Surfing and river running have shacked up to create this season’s most noted new sport: stand-up river paddling.
by Greg Mebel
Just like kiteboarding grew out of wakeboarding and downhill mountain biking borrowed from motocross, surfing and river running have shacked up to create this season’s most noted new sport: stand-up river paddling. Naturally it took someone who grew up in Hawaii but made his living on the rivers of Colorado to perfect the ocean-to-river crossover. Extreme kayaker Charlie MacArthur, owner of Aspen Kayak Academy, had been experimenting with running rapids on the Roaring Fork and Colorado rivers using an old windsurf board and a SurfTech soft-top longboard. As MacArthur describes it, he wanted to return to his surfing roots, and simply “make Class II fun again.” A friend of his took some video, which, thanks to YouTube, landed in the hands of Todd Bradley, co-founder of Oahu-based stand-up paddleboard and paddle company C4Waterman. Before he knew it, the two had teamed up to create the first stand-up river paddleboard. Called the CMac ATB (Charlie MacArthur All Terrain Board, $1,600; c4waterman.com), the board, released in August, is as long as a typical ocean stand-up paddleboard but more buoyant to handle the lower density of freshwater, with an upturned nose to move quickly and fit in river waves. MacArthur’s main addition: foot-strap plugs to help river runners flip themselves, just as kayakers do with Eskimo rolls.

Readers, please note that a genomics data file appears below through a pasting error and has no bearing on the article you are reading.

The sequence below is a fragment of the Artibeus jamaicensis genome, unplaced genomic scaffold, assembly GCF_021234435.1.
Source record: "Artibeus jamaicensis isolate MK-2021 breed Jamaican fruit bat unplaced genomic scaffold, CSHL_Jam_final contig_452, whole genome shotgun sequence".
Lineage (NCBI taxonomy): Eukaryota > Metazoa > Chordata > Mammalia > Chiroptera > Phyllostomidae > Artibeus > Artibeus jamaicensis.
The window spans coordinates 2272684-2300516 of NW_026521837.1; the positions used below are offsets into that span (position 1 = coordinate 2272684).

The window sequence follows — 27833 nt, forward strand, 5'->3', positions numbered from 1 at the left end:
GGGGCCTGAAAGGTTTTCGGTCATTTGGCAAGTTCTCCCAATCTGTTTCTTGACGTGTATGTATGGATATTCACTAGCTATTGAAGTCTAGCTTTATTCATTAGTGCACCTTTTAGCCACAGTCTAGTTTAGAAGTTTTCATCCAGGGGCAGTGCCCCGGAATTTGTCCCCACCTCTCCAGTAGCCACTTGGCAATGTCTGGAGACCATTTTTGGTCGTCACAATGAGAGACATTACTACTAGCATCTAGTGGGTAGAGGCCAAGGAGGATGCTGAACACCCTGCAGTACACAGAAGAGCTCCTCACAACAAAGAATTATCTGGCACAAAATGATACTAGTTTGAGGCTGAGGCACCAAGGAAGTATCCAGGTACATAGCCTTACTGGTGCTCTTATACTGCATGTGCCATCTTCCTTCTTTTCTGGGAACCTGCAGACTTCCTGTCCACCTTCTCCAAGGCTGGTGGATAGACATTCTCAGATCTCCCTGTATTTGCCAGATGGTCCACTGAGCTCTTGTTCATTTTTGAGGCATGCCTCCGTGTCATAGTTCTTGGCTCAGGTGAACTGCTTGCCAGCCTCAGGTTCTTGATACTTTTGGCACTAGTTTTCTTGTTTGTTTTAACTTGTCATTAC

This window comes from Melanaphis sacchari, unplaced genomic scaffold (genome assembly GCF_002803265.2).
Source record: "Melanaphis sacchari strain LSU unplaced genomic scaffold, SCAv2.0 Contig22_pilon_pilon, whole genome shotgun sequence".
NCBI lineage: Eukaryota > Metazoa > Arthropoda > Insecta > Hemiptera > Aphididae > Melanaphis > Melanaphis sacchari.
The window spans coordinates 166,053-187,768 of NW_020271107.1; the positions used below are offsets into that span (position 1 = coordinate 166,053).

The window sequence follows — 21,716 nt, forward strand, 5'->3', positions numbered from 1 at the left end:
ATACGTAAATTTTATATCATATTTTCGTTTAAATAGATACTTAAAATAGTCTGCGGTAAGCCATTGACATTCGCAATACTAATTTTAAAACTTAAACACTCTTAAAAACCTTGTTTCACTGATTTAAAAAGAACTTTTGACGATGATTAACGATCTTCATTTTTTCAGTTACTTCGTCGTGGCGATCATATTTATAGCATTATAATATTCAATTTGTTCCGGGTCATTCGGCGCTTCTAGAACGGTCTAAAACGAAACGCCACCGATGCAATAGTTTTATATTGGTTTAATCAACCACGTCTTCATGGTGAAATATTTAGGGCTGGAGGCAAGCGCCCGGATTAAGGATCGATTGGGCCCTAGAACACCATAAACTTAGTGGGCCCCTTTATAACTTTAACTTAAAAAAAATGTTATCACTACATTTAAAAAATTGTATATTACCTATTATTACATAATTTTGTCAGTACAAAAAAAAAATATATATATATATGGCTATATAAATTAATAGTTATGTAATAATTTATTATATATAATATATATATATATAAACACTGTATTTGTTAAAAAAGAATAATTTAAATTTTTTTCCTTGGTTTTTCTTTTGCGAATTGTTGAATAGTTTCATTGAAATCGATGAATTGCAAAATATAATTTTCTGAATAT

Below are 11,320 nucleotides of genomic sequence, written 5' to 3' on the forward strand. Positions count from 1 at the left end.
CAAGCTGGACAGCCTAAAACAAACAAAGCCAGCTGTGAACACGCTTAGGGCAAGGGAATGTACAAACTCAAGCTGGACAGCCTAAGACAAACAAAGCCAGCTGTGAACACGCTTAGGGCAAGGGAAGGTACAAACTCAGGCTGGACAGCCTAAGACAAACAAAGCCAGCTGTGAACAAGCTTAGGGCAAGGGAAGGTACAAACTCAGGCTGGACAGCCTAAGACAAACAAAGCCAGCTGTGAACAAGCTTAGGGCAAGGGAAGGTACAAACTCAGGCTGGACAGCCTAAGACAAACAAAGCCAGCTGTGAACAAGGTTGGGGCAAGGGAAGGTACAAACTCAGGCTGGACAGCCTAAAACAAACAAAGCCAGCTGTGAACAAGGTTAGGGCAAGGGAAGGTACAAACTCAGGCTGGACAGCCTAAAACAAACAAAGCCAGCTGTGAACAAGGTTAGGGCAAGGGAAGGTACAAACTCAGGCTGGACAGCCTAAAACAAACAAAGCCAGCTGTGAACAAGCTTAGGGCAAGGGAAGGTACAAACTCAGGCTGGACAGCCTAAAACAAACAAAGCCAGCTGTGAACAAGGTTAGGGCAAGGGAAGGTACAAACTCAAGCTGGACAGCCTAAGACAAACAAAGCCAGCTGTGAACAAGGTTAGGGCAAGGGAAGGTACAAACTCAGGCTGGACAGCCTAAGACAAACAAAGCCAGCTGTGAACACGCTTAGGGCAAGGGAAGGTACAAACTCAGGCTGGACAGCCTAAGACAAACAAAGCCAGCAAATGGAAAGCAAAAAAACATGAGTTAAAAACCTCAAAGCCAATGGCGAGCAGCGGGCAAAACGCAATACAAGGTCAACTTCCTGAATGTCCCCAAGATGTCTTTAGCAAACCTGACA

This article originally appeared in the October 2008 issue of Men’s Journal.